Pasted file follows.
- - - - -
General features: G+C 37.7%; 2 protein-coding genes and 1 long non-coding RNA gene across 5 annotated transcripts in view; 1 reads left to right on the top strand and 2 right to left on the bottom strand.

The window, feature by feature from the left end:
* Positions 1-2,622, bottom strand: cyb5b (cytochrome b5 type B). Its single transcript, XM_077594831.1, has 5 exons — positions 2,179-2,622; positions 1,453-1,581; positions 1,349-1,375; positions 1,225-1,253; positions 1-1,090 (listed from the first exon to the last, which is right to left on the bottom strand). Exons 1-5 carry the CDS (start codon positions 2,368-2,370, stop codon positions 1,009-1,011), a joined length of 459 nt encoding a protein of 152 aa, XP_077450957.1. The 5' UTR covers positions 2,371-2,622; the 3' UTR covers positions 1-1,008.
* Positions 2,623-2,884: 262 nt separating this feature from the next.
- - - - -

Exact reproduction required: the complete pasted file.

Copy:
General features: G+C 37.7%; 2 protein-coding genes and 1 long non-coding RNA gene across 5 annotated transcripts in view; 1 reads left to right on the top strand and 2 right to left on the bottom strand.

The window, feature by feature from the left end:
* Positions 1-2,622, bottom strand: cyb5b (cytochrome b5 type B). Its single transcript, XM_077594831.1, has 5 exons — positions 2,179-2,622; positions 1,453-1,581; positions 1,349-1,375; positions 1,225-1,253; positions 1-1,090 (listed from the first exon to the last, which is right to left on the bottom strand). Exons 1-5 carry the CDS (start codon positions 2,368-2,370, stop codon positions 1,009-1,011), a joined length of 459 nt encoding a protein of 152 aa, XP_077450957.1. The 5' UTR covers positions 2,371-2,622; the 3' UTR covers positions 1-1,008.
* Positions 2,623-2,884: 262 nt separating this feature from the next.